The Happy Hunting Ground

The Happy Hunting Ground

“It was the darkest night I had seen since I was a kitten. Mother would leave us on such nights. Each time, I feared she would not return from her hunt, and each time, I swore I would never do the same when I was a mother. But this night was warm and the air was rich with the scent of prey. So I left the safety of under-the-dumpster to hunt. I have my own kittens now.

“The tall lights along the street were the perfect illumination for me but did little for the humans walking by. I frightened one as I darted out from the alley beside it. I usually allow the young to stroke my fur, but they almost always pull my tail. I grinned to myself as the small human wailed at my passing, and I continued full speed across the empty road.

“The alley behind the human food building was ripe with garbage. My kittens have asked me repeatedly why we do not live under-the-dumpster there, where prey is so easy to pounce upon. I have tried to teach them that to live where one’s prey lives means the prey lives elsewhere, but they are too young to understand. All they know is that Mother leaves when it is dark and they fear she will not return. This time, I licked their heads and told them I would return soon. The smell of spoiled meat and rotten vegetation and chocolate—everything my prey loves to eat—was strong. It would be a quick hunt.

“If the rat was aware of my presence, it did not show it. The rancid food it gnawed was a fatal distraction. One well-positioned leap onto its back and it was mine. I offered up a prayer of thanks to the Huntress as my teeth sank into the rat’s lifeless neck, securing the meal for the short trip home. It was the largest and easiest catch I had ever made. My tail lifted proudly as I emerged from the alley and stepped into the street….”

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“And now I am here.”


“I had hoped you would answer that.”

“You were hit by a car. It wasn’t your fault. They were speeding and drunk, if it makes you feel any better.”


“And now you’re dead.”


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“What is this place?”

“I think the humans call it ‘heaven’. It’s where you go when you die. An eternal paradise—fun and games forever.”

“How did I arrive here?”

“By car, technically speaking.”

“I do not understand. This is the same city, but it is much bigger and also much smaller from above. I have lost my bearings. Where are my kittens?”

“Under the dumpster where you left them.”

“Are they safe? I cannot smell them.”

“For now. But not for always. They’re tiny and adorable, though. Someone will find them.”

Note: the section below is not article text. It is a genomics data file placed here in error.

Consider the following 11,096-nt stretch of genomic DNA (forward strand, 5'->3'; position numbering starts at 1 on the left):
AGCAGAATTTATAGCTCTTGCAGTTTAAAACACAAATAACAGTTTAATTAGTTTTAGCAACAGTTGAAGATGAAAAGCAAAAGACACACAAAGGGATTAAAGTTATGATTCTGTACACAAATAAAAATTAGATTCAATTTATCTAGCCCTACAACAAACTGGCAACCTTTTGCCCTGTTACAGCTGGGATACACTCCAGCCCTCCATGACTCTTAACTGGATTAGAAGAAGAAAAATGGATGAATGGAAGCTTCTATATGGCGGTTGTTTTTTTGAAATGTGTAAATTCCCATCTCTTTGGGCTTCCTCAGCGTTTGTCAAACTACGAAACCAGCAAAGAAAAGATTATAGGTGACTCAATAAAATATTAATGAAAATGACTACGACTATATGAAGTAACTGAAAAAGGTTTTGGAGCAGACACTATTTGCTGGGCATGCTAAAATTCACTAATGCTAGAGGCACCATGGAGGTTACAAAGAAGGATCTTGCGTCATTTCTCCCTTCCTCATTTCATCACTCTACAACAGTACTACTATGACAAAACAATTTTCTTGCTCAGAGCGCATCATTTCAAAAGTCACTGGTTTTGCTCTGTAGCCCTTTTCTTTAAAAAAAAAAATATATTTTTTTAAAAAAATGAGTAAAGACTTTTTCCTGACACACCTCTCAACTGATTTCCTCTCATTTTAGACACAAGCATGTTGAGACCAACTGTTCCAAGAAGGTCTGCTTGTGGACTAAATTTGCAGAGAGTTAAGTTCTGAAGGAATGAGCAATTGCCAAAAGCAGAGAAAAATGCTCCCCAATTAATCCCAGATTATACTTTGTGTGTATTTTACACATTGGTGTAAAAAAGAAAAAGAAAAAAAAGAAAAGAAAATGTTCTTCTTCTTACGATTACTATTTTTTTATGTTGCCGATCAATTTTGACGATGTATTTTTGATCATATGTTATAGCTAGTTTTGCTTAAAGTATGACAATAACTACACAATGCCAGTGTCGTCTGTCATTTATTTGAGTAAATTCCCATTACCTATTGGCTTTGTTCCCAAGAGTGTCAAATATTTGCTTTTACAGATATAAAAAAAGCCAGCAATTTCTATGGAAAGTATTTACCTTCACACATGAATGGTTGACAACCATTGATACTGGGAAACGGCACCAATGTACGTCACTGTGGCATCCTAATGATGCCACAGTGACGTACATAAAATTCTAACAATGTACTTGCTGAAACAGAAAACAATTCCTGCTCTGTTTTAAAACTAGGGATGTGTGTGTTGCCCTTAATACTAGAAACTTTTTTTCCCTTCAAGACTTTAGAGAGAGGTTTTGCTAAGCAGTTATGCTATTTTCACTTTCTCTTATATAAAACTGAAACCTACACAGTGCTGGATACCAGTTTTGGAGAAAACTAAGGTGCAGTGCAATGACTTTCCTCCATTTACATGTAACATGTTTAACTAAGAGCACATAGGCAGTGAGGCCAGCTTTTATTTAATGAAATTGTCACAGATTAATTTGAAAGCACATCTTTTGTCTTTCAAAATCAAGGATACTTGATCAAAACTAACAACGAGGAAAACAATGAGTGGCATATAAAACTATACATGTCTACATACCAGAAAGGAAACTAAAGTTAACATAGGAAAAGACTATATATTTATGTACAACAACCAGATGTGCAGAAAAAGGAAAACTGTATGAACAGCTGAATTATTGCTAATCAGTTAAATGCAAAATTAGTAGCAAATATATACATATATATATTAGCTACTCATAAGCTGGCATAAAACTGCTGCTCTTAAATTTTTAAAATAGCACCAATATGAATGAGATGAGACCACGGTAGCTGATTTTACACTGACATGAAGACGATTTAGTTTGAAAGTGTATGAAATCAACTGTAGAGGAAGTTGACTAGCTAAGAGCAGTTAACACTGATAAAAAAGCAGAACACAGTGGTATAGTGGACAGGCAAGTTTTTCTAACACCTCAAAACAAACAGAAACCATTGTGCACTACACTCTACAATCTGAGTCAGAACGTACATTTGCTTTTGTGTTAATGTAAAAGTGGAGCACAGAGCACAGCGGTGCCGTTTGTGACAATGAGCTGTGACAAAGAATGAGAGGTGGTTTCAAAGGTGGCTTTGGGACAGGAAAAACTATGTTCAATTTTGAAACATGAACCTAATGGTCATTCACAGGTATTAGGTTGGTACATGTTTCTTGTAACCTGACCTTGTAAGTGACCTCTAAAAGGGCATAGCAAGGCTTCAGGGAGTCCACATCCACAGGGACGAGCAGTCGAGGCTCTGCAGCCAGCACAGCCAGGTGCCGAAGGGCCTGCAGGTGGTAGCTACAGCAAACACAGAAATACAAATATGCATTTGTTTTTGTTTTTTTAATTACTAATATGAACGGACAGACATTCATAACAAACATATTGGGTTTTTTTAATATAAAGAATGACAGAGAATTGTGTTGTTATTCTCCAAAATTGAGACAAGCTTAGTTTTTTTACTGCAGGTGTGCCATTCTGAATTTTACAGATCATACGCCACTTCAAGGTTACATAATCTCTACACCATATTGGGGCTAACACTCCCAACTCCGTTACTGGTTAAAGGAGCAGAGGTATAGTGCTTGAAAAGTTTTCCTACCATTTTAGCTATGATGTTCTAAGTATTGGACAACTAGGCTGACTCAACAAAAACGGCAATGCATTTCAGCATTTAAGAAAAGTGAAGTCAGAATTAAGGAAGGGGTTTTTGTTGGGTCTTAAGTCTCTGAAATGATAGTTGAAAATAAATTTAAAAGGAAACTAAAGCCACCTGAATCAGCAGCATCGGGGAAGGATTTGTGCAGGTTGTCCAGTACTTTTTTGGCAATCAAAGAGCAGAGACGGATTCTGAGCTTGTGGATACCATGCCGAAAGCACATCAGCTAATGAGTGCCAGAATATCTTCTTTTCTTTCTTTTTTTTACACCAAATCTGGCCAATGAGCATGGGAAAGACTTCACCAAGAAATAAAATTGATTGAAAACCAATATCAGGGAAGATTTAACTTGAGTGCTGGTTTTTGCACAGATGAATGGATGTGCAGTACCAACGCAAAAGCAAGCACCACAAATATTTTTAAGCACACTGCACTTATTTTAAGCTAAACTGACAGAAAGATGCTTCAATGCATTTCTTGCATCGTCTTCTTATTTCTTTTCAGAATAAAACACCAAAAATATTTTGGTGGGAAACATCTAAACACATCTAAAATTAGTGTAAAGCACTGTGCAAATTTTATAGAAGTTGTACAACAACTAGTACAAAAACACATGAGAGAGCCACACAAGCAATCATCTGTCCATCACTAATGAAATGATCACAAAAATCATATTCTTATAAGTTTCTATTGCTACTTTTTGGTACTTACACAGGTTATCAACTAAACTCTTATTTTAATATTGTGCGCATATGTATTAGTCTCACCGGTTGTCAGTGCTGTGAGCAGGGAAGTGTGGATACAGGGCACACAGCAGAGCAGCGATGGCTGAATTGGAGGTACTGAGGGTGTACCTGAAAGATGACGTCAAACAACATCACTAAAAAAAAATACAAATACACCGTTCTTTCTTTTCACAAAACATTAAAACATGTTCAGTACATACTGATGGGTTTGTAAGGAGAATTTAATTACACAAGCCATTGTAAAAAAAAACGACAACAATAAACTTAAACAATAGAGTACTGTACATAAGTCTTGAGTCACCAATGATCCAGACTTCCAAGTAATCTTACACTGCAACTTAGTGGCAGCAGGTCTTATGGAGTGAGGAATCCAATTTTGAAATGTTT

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“What did you do to my tail?”

“Nothing. That’s always been there, you just couldn’t see it. It’s your biological clock.”

“I see. And the numbers?”

“Your lives.”

“Surely I have not used all nine already. I have only birthed my first litter this season.”

“You’ve lived a dangerous life, my furry friend. Nine of them.”

“What does a fish know of a cat’s life, except perhaps what it is to be the victim of one? I demand an explanation.”

Sigh. “Very well.

“Your first life ended before your eyes opened—stepped on by the little boy who lived with your mother’s family. Not his fault, really. Fresh kittens are hard to spot in a pile of laundry. Your second life went to a batch of contaminated food in the animal shelter. Super embarrassing—death by diarrhea is never cute. Lives three, four, and five are all chalked up to attempts to escape the people who adopted you—miscellaneous accidents. I hope you’re at least a little ashamed of that, by the way. That kid loved you, you know? Six is my favorite—fell down inside a wall and got trapped. Not even sure how you did that. Eight was on your first day as a free cat. Unfair, in my opinion—that possum should’ve found his own trash can to sleep in. And then tonight’s car makes nine. Quite a rap sheet for someone who’s only a year old. Well, was.”

“What of the seventh life, fish? I believe you forgot to include that tale.”

“I didn’t forget. Just conveniently left it out. I didn’t want this to get awkward.”

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“I am waiting.”

“Ugh, okay, fine. You drowned in a fish tank for your seventh life.”

“Why would that information make me uncomfortable?”

“Because I was what you were fishing for.”

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“You are also deceased?”


“And I ended your life.”


“But I also perished, meaning I did not eat you.”

“You got it.”

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“Can I?”

“Can you what?”

“Eat you.”

“What?! No! Why would you even ask me that?”

“It is only polite to ask, given our friendly conversation. Since we are both dead and in paradise, and since I am a predator and you are prey, I must assume you are here as a reward for my hunting prowess during my nine lives. An eternal quarry for, as you said, ‘fun and games’. It is a generous welcoming gift.”

“That’s insane. I talk to everyone who comes in through the ‘Small Animals’ door. I’m literally the least terrifying thing you could see when you die. I’m a greeter, that’s all.”

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“Seriously, cat, stop looking at me like that. That smile is creeping me out.”

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“Hey, don’t come any closer. I mean it!”

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“Security! Security…!”


Story content © Ellie Di Julio 2017
Art: To Catch a Moonfish” by Qinni